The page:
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The third Chapter of Numbers enableth parents to disoblige a daughter that is in their house, from a vow made to God, so be it they disavow it at the first hearing. Hence there are two doubts arise: 1. Whether this power extend not to the disobliging of a promise or contract of matrimony? 2. Whether it extend not to a son as well as a daughter. And most expositors are for the affirmative of both cases. But I have shewed before that it is upon uncertain grounds. 1. It is uncertain whether God, who would thus give up his own right in case of vowing, will also give away the right of others without their consent in case of promises or contracts. And 2. It is uncertain whether this be not an indulgence only of the weaker sex, seeing many words in the text seem plainly to intimate so much. And it is dangerous upon our own presumptions to stretch God's laws to

every thing we imagine there is the same reason for seeing our imaginations may so easily be deceived: and God could have expressed such particulars if he would: and therefore (when there is not clear ground for our inferences in the text) it is but to say, 'Thus and thus God should have said,' when we cannot say, 'Thus he hath said.' We must not make laws under pretence of expounding them: whatsoever God commandeth thee, take heed that thou do it: thou shalt add nothing thereto, nor take aught therefrome.

Quest. If the question therefore be not of the sinfulness, but the nullity of such promises of children, because of the dissent of parents, for my part I am not able to prove any such nullity. It is said, that they are not sui juris,' 'their own,' and therefore their promises are null. But if they have attained to years, and use of discretion, they are naturally so far sui juris' as to be capable of disposing even of their souls, and therefore of their fidelity. They can oblige themselves to God or man: though they are not so far 'sui juris' as to be ungoverned. For so no child, no subject, no man is 'sui juris;' seeing all are under the government of God. And yet if a man promise to do a thing sinful, it is not a nullity, but a sin: not no promise, but a sinful promise. A nullity is when the actus promittendi' is 'reputative nullus, vel non actus.' And when no promise is made, then none can be broken.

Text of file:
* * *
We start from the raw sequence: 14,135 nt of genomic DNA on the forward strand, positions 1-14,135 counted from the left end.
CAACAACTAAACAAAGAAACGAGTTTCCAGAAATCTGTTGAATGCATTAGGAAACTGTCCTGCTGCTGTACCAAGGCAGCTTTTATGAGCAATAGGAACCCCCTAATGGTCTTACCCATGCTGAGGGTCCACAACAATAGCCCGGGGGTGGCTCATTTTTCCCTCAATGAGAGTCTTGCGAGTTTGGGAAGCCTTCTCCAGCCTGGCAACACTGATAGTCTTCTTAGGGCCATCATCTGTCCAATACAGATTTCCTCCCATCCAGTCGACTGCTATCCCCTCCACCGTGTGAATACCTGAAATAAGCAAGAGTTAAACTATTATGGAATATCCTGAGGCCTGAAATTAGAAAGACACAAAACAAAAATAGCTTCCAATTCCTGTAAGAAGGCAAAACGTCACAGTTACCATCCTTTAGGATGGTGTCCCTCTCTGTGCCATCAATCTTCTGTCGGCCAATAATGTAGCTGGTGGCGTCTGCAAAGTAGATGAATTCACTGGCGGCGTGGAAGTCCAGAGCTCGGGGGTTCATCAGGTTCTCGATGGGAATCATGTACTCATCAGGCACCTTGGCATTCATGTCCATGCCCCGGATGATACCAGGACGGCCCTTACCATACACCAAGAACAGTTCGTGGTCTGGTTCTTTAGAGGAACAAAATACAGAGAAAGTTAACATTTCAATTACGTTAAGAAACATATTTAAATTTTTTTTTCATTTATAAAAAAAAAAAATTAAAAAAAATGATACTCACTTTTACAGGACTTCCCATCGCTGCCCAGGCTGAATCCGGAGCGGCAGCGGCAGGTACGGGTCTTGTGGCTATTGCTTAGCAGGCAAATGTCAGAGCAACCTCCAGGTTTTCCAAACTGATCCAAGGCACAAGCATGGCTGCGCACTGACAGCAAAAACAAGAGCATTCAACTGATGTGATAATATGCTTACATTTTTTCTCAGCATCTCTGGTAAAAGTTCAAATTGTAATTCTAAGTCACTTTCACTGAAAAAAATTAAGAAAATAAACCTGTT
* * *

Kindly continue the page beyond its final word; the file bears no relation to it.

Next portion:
Quest. But if the question be only how far such promises must be kept? I answer, by summing up what I have said: 1. If the child had not the use of reason, the want of natural capacity, proveth the promise null: here'ignorantis non est consensus.' 2. If he was at age and use of reason, then 1. If the promising act only was sinful (as before I said of vows,) the promise must be both repented of, and kept. It must be repented of because it was a sin: it must be kept because it was a real promise, and the matter lawful. 2. If the promising act was not only a sin, but a nullity (by any other reason) then it is no obligation. 3. If not only the promising act be sin, but also the matter promised (as is marrying without parents' consent), then it must be repented of, and not performed until it become

e Deut. xii. 32.

lawful; because an oath or promise cannot bind a man to violate the laws of God.